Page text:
And then the announcer says that the two other girls who were competing, that they had totally dismissed from the very beginning of the episode were the ones that tied so that neither of them got it instead of both of them getting it [ha!]. And it worked really well. Obviously we had a trope that we were expecting, but not necessarily looking forward to, that kind of subverted that cliche, but it also was really good because it highlighted this sort of pointlessness of their competition. Right? Well, they did this, these brutal competitive tactics against each other and got really hostile over it. And what was the point? Whereas if they had both tied and won you could have thought, well, maybe you’ve one of them just fought with a little more tooth and nail, you know, she would have won.

It just wasn’t worth becoming antagonistic for this competition. So it had both a good surprise that subverted a cliche, and at the same time it did add meaning to the episode.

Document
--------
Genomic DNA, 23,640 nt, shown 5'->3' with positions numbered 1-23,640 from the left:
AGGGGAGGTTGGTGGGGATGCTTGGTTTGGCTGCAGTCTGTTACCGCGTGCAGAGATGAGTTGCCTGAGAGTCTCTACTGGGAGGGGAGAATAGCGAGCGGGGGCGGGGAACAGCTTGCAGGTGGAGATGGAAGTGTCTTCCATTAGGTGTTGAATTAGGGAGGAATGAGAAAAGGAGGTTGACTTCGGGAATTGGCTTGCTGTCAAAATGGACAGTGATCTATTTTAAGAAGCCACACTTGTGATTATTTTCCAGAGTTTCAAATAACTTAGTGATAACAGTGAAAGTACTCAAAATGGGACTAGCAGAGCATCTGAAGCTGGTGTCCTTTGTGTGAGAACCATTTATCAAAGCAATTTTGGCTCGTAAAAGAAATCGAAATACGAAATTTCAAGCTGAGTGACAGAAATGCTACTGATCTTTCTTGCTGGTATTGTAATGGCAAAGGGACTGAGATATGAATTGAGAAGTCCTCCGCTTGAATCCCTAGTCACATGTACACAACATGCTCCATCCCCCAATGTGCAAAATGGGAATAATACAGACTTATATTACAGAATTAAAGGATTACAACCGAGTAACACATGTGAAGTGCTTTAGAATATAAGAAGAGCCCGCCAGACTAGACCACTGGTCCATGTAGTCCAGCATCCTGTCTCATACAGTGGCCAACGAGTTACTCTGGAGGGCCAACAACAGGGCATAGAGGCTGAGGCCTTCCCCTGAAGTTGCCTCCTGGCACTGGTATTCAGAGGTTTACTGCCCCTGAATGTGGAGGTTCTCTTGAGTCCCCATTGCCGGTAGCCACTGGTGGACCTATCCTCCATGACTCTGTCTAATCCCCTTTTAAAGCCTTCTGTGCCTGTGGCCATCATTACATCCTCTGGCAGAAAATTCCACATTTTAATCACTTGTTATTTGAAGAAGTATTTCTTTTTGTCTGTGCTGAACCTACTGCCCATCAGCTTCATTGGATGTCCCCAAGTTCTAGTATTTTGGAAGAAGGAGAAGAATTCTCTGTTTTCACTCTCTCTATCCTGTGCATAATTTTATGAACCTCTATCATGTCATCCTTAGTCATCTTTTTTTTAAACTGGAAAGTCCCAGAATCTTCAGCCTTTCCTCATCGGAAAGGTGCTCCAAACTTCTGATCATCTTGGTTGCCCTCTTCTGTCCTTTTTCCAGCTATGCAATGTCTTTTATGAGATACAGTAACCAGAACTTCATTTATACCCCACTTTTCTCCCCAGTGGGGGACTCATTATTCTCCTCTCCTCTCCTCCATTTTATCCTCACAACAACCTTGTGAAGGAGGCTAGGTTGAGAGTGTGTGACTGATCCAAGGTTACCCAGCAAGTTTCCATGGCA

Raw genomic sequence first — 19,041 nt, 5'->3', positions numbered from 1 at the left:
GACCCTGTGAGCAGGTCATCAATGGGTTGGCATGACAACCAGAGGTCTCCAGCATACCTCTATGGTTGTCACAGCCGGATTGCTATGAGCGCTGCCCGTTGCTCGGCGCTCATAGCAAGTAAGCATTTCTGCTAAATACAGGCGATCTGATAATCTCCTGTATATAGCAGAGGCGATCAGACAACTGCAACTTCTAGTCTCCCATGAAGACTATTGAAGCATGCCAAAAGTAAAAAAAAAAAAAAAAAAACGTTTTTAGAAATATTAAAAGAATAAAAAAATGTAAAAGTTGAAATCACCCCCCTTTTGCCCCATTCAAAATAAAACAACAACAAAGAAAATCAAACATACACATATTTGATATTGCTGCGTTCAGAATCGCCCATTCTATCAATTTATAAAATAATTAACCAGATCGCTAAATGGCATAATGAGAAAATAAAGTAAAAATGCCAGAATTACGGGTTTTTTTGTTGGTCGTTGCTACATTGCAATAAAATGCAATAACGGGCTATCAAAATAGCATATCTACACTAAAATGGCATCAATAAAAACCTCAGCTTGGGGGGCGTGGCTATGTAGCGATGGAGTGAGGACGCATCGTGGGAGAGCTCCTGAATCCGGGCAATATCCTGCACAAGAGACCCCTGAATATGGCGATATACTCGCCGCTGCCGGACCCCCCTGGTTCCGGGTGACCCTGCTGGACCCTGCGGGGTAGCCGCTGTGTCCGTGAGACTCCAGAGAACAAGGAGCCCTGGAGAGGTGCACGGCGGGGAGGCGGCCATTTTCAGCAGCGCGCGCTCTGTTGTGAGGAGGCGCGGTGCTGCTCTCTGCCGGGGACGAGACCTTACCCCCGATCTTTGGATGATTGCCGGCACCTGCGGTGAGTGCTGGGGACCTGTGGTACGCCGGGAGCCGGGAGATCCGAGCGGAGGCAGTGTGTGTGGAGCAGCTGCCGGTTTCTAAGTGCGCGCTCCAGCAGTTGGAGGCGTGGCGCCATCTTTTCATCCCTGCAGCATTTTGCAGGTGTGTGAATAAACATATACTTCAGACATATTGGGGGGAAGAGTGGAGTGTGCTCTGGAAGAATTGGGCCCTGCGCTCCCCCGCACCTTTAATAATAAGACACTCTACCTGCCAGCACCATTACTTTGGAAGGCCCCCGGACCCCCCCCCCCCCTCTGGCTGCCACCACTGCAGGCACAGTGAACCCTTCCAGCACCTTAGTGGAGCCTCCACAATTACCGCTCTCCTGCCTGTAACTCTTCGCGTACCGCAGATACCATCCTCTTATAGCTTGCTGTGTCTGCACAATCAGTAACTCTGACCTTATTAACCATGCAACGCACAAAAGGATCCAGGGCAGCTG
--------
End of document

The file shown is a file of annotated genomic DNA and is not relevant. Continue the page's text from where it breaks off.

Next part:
Oren: Yeah. And that’s, I think the most important thing about a subversion, is that when you subvert something, you have to offer something in its place. If you just subvert something and then leave that place empty, which is what Iron Man 3 does, it’s like, “oh, well this is just less good than you said it was going to be”. That’s less a subversion and more leaving something out. And that’s how you get audiences that feel lied to. And, you know, since we might as well mention the Last Jedi, at some point, there are both good and bad subversions in the Last Jedi, a good subversion, although it is delivered in a bad way, that kind of sabotages it, is that Rey’s parents are no one. That’s actually a good subversion because that provides a conclusion to this soul searching that she’s been doing of trying to find like, you know, who am I? Where do I come from? And the answer is it doesn’t matter. That’s the answer. The problem with that subversion is that it’s delivered in such a way that it really seems like Kylo Ren might be lying because obviously they hadn’t actually decided who Rey’s parents were going to be at that point. And then, you know, Rise of Skywalker, it’s Palpatine! Woo! And so, you know, that retroactively ruins it. But in the moment, that’s actually a cool idea. And I think way more people would have liked it if it had been delivered in a more forceful way.